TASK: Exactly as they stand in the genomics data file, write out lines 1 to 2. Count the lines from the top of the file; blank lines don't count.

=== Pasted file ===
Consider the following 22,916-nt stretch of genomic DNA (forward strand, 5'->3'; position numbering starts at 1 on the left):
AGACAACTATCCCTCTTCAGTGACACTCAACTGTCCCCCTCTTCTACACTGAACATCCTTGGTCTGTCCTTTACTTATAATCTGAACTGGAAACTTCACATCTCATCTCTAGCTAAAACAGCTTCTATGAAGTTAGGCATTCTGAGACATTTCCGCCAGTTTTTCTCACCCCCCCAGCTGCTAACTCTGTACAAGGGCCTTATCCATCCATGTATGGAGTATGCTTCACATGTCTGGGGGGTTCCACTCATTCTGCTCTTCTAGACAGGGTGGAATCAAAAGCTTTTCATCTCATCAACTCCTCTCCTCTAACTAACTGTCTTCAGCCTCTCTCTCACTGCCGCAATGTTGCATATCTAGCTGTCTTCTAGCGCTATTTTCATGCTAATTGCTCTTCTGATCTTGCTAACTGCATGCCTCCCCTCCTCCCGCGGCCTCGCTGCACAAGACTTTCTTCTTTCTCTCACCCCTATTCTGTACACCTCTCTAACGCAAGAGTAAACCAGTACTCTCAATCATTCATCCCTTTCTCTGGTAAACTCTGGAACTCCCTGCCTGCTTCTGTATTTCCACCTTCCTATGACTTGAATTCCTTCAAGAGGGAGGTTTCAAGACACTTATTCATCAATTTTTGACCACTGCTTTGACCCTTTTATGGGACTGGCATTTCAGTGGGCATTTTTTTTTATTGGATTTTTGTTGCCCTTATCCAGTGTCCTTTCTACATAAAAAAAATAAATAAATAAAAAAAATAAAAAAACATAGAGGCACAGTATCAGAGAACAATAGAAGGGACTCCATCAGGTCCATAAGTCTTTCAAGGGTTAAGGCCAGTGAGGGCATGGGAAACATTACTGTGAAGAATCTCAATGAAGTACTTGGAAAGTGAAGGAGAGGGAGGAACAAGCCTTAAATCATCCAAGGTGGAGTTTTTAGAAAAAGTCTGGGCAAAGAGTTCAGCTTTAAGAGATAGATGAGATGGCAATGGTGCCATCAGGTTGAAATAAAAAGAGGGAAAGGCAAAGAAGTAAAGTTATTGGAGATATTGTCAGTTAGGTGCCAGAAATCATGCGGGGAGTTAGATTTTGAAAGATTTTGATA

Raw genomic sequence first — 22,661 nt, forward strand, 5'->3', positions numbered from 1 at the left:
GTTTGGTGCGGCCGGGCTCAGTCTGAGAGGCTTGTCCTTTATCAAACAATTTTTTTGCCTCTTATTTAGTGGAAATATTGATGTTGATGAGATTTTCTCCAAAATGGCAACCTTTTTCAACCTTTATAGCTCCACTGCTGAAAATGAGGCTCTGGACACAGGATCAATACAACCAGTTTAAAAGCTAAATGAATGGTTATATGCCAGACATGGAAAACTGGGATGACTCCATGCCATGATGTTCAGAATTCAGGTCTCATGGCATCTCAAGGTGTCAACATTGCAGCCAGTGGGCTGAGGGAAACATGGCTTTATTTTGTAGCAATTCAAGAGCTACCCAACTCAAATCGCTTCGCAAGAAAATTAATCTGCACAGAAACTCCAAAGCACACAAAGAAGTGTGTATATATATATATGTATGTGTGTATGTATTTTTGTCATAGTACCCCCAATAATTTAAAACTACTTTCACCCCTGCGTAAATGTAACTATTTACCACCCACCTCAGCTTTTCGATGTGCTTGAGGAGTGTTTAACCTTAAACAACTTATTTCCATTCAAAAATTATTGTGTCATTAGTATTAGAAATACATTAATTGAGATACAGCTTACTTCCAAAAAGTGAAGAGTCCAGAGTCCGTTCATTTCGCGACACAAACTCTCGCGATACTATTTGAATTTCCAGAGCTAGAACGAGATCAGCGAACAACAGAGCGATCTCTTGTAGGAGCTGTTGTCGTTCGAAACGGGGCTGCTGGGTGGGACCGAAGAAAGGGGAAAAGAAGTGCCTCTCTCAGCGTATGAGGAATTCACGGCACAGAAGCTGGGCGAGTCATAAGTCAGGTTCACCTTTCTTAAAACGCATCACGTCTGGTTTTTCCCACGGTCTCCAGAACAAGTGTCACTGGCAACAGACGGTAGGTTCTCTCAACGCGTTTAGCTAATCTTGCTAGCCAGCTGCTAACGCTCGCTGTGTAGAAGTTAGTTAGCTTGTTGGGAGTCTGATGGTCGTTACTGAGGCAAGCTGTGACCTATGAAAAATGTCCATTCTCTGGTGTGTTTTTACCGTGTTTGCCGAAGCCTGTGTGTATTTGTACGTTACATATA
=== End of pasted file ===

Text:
Consider the following 22,916-nt stretch of genomic DNA (forward strand, 5'->3'; position numbering starts at 1 on the left):
AGACAACTATCCCTCTTCAGTGACACTCAACTGTCCCCCTCTTCTACACTGAACATCCTTGGTCTGTCCTTTACTTATAATCTGAACTGGAAACTTCACATCTCATCTCTAGCTAAAACAGCTTCTATGAAGTTAGGCATTCTGAGACATTTCCGCCAGTTTTTCTCACCCCCCCAGCTGCTAACTCTGTACAAGGGCCTTATCCATCCATGTATGGAGTATGCTTCACATGTCTGGGGGGTTCCACTCATTCTGCTCTTCTAGACAGGGTGGAATCAAAAGCTTTTCATCTCATCAACTCCTCTCCTCTAACTAACTGTCTTCAGCCTCTCTCTCACTGCCGCAATGTTGCATATCTAGCTGTCTTCTAGCGCTATTTTCATGCTAATTGCTCTTCTGATCTTGCTAACTGCATGCCTCCCCTCCTCCCGCGGCCTCGCTGCACAAGACTTTCTTCTTTCTCTCACCCCTATTCTGTACACCTCTCTAACGCAAGAGTAAACCAGTACTCTCAATCATTCATCCCTTTCTCTGGTAAACTCTGGAACTCCCTGCCTGCTTCTGTATTTCCACCTTCCTATGACTTGAATTCCTTCAAGAGGGAGGTTTCAAGACACTTATTCATCAATTTTTGACCACTGCTTTGACCCTTTTATGGGACTGGCATTTCAGTGGGCATTTTTTTTTATTGGATTTTTGTTGCCCTTATCCAGTGTCCTTTCTACATAAAAAAAATAAATAAATAAAAAAAATAAAAAAACATAGAGGCACAGTATCAGAGAACAATAGAAGGGACTCCATCAGGTCCATAAGTCTTTCAAGGGTTAAGGCCAGTGAGGGCATGGGAAACATTACTGTGAAGAATCTCAATGAAGTACTTGGAAAGTGAAGGAGAGGGAGGAACAAGCCTTAAATCATCCAAGGTGGAGTTTTTAGAAAAAGTCTGGGCAAAGAGTTCAGCTTTAAGAGATAGATGAGATGGCAATGGTGCCATCAGGTTGAAATAAAAAGAGGGAAAGGCAAAGAAGTAAAGTTATTGGAGATATTGTCAGTTAGGTGCCAGAAATCATGCGGGGAGTTAGATTTTGAAAGATTTTGATA